14 Jan Monitoring stations in MUV
As part of the effort to promote sustainable mobility, the MUV is developing Monitoring Stations that will be deployed in each pilot city in March 2019.
The role of these stations is twofold: the first role is to measure air quality and sound levels in the pilot neighbours. Although official air quality measuring stations already exist in most of the cities, their measurements are mostly relevant in the proximity of each station’s location. Points that are important to citizens are therefore not necessarily covered by those stations, and this is where our stations can play a role.
Of course the quality of the measurements is not the same as the one of the official stations, since we use sensors that are significantly cheaper than the official ones, but the field is rapidly developing and data quality is enough to get an initial understanding of the situation. Such understanding can then be the basis for further actions from the citizens.
For air quality we are using a Dust (PM) sensor, a NO2 sensor and an O3 (ozone) sensor. As mentioned above, we also measure sound levels (in dB). The design is modular and not all sensors need to be present, for the case that a community does not have interest in measuring or using a particular sensor.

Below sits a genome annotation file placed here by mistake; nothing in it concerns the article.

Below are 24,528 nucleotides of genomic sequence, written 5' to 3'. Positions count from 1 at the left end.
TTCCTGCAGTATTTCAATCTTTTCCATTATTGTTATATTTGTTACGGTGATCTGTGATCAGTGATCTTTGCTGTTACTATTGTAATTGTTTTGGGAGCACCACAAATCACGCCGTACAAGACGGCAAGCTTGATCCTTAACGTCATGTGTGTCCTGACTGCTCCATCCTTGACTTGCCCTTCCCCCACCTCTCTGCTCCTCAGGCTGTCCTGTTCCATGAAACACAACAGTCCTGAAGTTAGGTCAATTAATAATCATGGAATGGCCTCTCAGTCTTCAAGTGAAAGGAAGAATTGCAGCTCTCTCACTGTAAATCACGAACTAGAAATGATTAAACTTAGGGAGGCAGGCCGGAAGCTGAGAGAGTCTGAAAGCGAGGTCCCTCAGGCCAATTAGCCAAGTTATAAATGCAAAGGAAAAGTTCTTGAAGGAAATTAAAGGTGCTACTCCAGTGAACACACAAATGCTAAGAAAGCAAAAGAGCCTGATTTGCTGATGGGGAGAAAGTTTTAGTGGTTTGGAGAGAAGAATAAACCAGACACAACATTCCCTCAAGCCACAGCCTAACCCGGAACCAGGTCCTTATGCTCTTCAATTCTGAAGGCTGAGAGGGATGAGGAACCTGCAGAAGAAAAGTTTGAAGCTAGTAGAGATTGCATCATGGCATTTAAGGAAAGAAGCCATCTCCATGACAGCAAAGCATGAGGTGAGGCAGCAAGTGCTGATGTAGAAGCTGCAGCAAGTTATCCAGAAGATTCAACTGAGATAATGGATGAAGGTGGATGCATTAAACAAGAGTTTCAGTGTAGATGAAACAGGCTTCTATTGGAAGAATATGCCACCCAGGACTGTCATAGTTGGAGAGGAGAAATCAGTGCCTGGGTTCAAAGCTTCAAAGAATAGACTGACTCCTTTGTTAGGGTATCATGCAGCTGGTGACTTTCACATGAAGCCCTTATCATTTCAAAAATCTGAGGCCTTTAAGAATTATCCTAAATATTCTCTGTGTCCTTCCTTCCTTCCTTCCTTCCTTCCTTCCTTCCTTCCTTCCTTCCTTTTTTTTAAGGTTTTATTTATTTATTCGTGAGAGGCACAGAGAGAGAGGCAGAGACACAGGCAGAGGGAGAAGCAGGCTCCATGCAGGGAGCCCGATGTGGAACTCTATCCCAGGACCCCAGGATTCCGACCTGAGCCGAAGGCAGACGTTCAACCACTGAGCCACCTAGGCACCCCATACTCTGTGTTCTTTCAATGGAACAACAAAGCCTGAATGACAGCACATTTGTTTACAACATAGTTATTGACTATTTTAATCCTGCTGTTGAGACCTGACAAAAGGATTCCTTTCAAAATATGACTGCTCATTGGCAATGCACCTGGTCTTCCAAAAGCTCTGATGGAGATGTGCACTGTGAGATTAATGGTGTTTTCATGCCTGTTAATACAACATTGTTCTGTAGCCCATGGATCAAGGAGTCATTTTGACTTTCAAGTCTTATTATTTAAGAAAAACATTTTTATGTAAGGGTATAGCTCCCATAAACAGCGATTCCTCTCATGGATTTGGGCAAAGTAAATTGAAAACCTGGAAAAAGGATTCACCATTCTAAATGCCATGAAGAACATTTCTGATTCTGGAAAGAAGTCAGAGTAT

The second role is that of measuring proximity. The proximity sensor is meant to support check-ins at specific places. To perform a check-in you need to have a tag or a phone with NFC enabled, and be close to the sensor (a couple of cm).
This functionality is meant to support game dynamics in MUV, such as giving points if a MUVer visits a particular shop or goes to a social meeting point such as a library.
Our monitoring stations send data to the MUV platform, where the data is stored and can be visualised via a web page. We are also experimenting with ways to visualise air quality on the station self, in a way that is easy to understand and communicates easily the status of air or sound pollution. For this challenge we partnered with the Master Digital Design at HvA. The first prototype (as shown in the first picture) is an abstraction of lungs breathing air, with corresponding motion and lights. This prototype has been designed by four enthusiastic students, Jolijn Friederichs, Sven ten Voorde, Sofia Tsalidou and Amy Gorris. They researched, designed and developed the prototype during a six week project.
In the future we are planning to explore traffic measurements, very likely using a camera.
Exciting things to come, so stay tuned!